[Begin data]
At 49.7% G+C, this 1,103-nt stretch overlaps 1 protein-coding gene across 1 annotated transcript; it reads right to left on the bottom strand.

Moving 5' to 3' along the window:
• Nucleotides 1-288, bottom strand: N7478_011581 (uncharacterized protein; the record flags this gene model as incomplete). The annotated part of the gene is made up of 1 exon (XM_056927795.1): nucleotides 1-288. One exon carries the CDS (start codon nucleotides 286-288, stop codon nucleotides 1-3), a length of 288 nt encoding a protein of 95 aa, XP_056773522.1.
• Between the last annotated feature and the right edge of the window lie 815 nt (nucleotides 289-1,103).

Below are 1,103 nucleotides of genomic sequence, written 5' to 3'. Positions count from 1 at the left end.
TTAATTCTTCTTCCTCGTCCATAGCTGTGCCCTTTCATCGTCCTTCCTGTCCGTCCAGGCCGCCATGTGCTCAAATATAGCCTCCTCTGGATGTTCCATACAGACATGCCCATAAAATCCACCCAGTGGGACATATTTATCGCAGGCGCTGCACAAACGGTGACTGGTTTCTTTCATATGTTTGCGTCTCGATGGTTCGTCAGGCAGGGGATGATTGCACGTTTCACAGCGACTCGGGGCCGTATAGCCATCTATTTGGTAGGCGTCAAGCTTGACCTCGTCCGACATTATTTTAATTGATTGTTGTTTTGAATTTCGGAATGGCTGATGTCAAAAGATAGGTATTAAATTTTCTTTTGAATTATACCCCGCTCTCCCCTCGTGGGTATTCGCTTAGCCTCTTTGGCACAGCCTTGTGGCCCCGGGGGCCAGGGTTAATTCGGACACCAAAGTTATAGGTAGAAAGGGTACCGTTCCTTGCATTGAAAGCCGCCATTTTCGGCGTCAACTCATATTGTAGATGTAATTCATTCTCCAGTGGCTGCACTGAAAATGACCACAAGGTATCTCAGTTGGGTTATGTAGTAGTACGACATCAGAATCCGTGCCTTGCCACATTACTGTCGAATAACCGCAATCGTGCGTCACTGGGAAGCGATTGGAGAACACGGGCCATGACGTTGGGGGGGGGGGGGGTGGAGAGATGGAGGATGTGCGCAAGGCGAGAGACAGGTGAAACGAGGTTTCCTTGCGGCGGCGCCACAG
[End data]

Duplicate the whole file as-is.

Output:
At 49.7% G+C, this 1,103-nt stretch overlaps 1 protein-coding gene across 1 annotated transcript; it reads right to left on the bottom strand.

Moving 5' to 3' along the window:
• Nucleotides 1-288, bottom strand: N7478_011581 (uncharacterized protein; the record flags this gene model as incomplete). The annotated part of the gene is made up of 1 exon (XM_056927795.1): nucleotides 1-288. One exon carries the CDS (start codon nucleotides 286-288, stop codon nucleotides 1-3), a length of 288 nt encoding a protein of 95 aa, XP_056773522.1.
• Between the last annotated feature and the right edge of the window lie 815 nt (nucleotides 289-1,103).

Below are 1,103 nucleotides of genomic sequence, written 5' to 3'. Positions count from 1 at the left end.
TTAATTCTTCTTCCTCGTCCATAGCTGTGCCCTTTCATCGTCCTTCCTGTCCGTCCAGGCCGCCATGTGCTCAAATATAGCCTCCTCTGGATGTTCCATACAGACATGCCCATAAAATCCACCCAGTGGGACATATTTATCGCAGGCGCTGCACAAACGGTGACTGGTTTCTTTCATATGTTTGCGTCTCGATGGTTCGTCAGGCAGGGGATGATTGCACGTTTCACAGCGACTCGGGGCCGTATAGCCATCTATTTGGTAGGCGTCAAGCTTGACCTCGTCCGACATTATTTTAATTGATTGTTGTTTTGAATTTCGGAATGGCTGATGTCAAAAGATAGGTATTAAATTTTCTTTTGAATTATACCCCGCTCTCCCCTCGTGGGTATTCGCTTAGCCTCTTTGGCACAGCCTTGTGGCCCCGGGGGCCAGGGTTAATTCGGACACCAAAGTTATAGGTAGAAAGGGTACCGTTCCTTGCATTGAAAGCCGCCATTTTCGGCGTCAACTCATATTGTAGATGTAATTCATTCTCCAGTGGCTGCACTGAAAATGACCACAAGGTATCTCAGTTGGGTTATGTAGTAGTACGACATCAGAATCCGTGCCTTGCCACATTACTGTCGAATAACCGCAATCGTGCGTCACTGGGAAGCGATTGGAGAACACGGGCCATGACGTTGGGGGGGGGGGGGGTGGAGAGATGGAGGATGTGCGCAAGGCGAGAGACAGGTGAAACGAGGTTTCCTTGCGGCGGCGCCACAG